Funky Facts about Canucks! (Canadian English)
If you happen to visit Canada for travel, study or business, please take a moment to learn these local expressions.
A nickname for "Canadian person". Canadians are often called Canucks by Americans as a joke, but we also use it among ourselves with pride!
"I know, eh?"
Actually, this expression is not used that much, but it is a well-known stereotype about Canadian English, so we often use it as a joke when speaking to Americans. Using “eh?” at the end of a sentence is similar to the Kansai dialect of Japanese, when speakers say やな！to express a question or seek agreement.
"It's really cold eh? I had to wear my toque* this morning!"
"I know eh? It’s so cold, my car wouldn’t start."
(*toque = a knitted winter hat or beanie. It is pronounced "took")
Canadians love to drink cheap coffee during all seasons, and a hot double-double is by far the most popular choice. It means a coffee with two creams and two sugars, hence "double". You can also try a "triple-triple", which means three creams and sugars. This word has been made popular by our famous Canadian donut shop, Tim Hortons (nicknamed Timmies or Tim's).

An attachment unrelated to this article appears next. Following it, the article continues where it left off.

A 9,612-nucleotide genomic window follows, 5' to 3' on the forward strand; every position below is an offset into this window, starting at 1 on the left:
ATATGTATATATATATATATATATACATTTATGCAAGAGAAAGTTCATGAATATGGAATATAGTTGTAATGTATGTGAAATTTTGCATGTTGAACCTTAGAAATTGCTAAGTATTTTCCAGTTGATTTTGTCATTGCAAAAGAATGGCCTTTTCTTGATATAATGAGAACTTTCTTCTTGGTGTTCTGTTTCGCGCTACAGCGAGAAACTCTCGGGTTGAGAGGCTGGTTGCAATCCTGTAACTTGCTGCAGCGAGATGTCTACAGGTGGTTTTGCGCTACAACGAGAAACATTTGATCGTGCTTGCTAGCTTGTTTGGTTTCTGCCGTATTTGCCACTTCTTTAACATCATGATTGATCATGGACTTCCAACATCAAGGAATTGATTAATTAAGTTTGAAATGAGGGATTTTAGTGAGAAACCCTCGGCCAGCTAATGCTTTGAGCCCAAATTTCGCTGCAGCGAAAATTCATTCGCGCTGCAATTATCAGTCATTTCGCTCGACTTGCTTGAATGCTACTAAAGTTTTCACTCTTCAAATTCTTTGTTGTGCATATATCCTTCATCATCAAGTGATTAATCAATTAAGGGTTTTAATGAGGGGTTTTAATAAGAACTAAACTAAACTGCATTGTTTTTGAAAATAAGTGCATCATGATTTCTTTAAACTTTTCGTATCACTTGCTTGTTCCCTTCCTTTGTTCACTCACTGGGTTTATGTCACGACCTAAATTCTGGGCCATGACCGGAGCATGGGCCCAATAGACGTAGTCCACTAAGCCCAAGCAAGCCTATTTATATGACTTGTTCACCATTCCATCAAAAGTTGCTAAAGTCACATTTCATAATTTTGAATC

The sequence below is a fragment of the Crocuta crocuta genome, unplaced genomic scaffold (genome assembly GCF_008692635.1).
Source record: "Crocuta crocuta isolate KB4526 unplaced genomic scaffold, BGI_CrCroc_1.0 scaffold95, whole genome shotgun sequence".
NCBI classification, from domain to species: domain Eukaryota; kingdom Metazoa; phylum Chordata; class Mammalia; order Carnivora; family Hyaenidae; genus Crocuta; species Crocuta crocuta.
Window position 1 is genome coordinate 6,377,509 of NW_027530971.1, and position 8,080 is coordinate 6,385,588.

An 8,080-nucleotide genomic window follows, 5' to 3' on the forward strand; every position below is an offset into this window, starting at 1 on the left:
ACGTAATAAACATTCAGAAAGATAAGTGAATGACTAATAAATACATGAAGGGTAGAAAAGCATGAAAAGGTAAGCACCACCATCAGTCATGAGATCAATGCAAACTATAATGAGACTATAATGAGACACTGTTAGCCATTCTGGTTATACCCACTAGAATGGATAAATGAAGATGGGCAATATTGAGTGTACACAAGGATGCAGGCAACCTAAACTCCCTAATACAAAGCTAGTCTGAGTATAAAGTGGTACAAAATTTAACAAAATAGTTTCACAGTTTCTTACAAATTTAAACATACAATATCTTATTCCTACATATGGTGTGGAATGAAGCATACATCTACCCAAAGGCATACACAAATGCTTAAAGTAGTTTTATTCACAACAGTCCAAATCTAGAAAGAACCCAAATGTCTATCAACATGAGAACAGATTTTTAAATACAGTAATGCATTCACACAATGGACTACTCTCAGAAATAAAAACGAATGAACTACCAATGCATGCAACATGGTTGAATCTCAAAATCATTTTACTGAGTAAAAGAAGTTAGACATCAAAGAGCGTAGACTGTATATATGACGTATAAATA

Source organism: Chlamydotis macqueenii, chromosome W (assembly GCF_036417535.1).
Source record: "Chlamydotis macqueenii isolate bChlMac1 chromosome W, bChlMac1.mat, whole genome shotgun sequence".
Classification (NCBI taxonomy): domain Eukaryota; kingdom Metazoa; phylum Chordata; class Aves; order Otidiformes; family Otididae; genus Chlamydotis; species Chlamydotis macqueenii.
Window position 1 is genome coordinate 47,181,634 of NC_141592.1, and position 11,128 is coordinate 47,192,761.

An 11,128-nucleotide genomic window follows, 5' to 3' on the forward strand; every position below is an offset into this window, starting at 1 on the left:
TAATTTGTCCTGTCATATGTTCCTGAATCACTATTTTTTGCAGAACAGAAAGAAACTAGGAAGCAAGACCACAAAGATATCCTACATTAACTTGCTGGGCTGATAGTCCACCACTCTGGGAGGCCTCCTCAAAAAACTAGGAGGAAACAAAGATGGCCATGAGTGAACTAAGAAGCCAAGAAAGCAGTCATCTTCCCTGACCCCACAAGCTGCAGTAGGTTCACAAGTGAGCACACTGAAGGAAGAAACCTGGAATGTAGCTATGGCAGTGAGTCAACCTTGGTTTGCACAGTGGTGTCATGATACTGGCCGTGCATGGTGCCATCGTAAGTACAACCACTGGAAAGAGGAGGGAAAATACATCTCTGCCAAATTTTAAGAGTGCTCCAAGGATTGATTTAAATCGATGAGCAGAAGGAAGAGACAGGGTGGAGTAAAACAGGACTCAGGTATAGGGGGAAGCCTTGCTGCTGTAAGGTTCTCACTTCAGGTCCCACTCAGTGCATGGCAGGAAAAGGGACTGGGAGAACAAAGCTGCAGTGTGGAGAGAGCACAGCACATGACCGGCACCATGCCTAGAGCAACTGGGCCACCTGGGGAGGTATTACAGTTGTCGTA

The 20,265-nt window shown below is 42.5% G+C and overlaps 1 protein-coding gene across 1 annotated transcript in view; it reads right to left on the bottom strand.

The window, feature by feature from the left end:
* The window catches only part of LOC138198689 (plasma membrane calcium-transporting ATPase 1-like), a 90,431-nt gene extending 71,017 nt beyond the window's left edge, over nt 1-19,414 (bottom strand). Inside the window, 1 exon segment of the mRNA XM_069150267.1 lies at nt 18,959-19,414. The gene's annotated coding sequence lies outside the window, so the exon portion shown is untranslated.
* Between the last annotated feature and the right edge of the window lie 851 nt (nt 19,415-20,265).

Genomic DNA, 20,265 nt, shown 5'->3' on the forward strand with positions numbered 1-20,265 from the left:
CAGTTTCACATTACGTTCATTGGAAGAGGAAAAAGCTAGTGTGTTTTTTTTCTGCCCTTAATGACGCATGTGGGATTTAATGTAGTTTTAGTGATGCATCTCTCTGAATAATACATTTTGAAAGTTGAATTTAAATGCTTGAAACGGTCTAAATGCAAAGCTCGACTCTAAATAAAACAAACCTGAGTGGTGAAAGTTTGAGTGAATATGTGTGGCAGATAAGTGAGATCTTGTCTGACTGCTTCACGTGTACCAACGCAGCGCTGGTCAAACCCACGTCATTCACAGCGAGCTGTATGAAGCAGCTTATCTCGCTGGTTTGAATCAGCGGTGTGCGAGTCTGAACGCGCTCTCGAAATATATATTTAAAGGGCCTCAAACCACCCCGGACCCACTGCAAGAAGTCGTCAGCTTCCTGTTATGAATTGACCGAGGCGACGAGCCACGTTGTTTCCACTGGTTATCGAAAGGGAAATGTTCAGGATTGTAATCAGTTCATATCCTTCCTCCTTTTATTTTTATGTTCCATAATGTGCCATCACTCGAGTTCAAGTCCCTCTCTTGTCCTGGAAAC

"Hey, let’s do a Timmies run*, I could really use another double-double."
(*A "coffee run" means going out to get coffee. This responsibility is usually placed upon a lower member of the company who is sent out to get drinks for his/her coworkers.)
Canadians love sugary soft drinks just as much as Americans. But if you're craving a Coke or Pepsi, don't say "soda" or you'll find yourself with a glass of carbonated water. "Pop" is the casual way to say soft drink in Canada.
"Loonies & Toonies"
The Canadian dollar coin features a loon (wild bird similar to a goose or duck), so it has been nicknamed the "loonie." Likewise, the toonie or twoonie is the tongue-in-cheek nickname for the two dollar coin.
"Do you happen to have a toonie on you? I forgot my wallet and I want to buy a postcard."